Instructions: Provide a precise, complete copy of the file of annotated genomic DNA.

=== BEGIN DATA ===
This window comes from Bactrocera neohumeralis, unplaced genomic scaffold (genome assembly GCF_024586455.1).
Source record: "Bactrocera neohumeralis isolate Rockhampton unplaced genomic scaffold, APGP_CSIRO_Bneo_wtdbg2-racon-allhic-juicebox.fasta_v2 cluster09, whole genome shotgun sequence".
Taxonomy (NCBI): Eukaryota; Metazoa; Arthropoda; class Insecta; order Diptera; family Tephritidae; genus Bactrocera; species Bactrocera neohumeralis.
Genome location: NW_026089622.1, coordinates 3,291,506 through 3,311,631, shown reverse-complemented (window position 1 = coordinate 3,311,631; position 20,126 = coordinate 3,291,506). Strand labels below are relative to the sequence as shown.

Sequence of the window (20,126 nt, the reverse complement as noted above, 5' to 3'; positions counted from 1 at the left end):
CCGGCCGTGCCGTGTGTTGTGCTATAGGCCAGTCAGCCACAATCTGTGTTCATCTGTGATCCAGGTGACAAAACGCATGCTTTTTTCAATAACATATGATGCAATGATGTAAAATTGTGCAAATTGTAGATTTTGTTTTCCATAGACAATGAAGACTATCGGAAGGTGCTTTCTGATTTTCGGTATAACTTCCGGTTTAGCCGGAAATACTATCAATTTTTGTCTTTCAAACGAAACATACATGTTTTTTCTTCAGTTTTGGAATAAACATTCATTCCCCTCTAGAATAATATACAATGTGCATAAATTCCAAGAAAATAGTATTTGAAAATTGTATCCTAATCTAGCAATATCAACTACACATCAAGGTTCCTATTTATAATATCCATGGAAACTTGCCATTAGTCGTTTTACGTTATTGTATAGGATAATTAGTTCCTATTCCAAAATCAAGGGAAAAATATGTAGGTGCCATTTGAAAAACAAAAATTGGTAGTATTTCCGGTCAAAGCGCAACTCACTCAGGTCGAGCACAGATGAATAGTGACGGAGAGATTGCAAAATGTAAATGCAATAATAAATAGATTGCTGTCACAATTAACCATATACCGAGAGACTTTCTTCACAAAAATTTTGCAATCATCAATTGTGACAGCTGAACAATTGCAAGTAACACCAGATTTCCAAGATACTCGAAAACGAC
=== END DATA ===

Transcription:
This window comes from Bactrocera neohumeralis, unplaced genomic scaffold (genome assembly GCF_024586455.1).
Source record: "Bactrocera neohumeralis isolate Rockhampton unplaced genomic scaffold, APGP_CSIRO_Bneo_wtdbg2-racon-allhic-juicebox.fasta_v2 cluster09, whole genome shotgun sequence".
Taxonomy (NCBI): Eukaryota; Metazoa; Arthropoda; class Insecta; order Diptera; family Tephritidae; genus Bactrocera; species Bactrocera neohumeralis.
Genome location: NW_026089622.1, coordinates 3,291,506 through 3,311,631, shown reverse-complemented (window position 1 = coordinate 3,311,631; position 20,126 = coordinate 3,291,506). Strand labels below are relative to the sequence as shown.

Sequence of the window (20,126 nt, the reverse complement as noted above, 5' to 3'; positions counted from 1 at the left end):
CCGGCCGTGCCGTGTGTTGTGCTATAGGCCAGTCAGCCACAATCTGTGTTCATCTGTGATCCAGGTGACAAAACGCATGCTTTTTTCAATAACATATGATGCAATGATGTAAAATTGTGCAAATTGTAGATTTTGTTTTCCATAGACAATGAAGACTATCGGAAGGTGCTTTCTGATTTTCGGTATAACTTCCGGTTTAGCCGGAAATACTATCAATTTTTGTCTTTCAAACGAAACATACATGTTTTTTCTTCAGTTTTGGAATAAACATTCATTCCCCTCTAGAATAATATACAATGTGCATAAATTCCAAGAAAATAGTATTTGAAAATTGTATCCTAATCTAGCAATATCAACTACACATCAAGGTTCCTATTTATAATATCCATGGAAACTTGCCATTAGTCGTTTTACGTTATTGTATAGGATAATTAGTTCCTATTCCAAAATCAAGGGAAAAATATGTAGGTGCCATTTGAAAAACAAAAATTGGTAGTATTTCCGGTCAAAGCGCAACTCACTCAGGTCGAGCACAGATGAATAGTGACGGAGAGATTGCAAAATGTAAATGCAATAATAAATAGATTGCTGTCACAATTAACCATATACCGAGAGACTTTCTTCACAAAAATTTTGCAATCATCAATTGTGACAGCTGAACAATTGCAAGTAACACCAGATTTCCAAGATACTCGAAAACGAC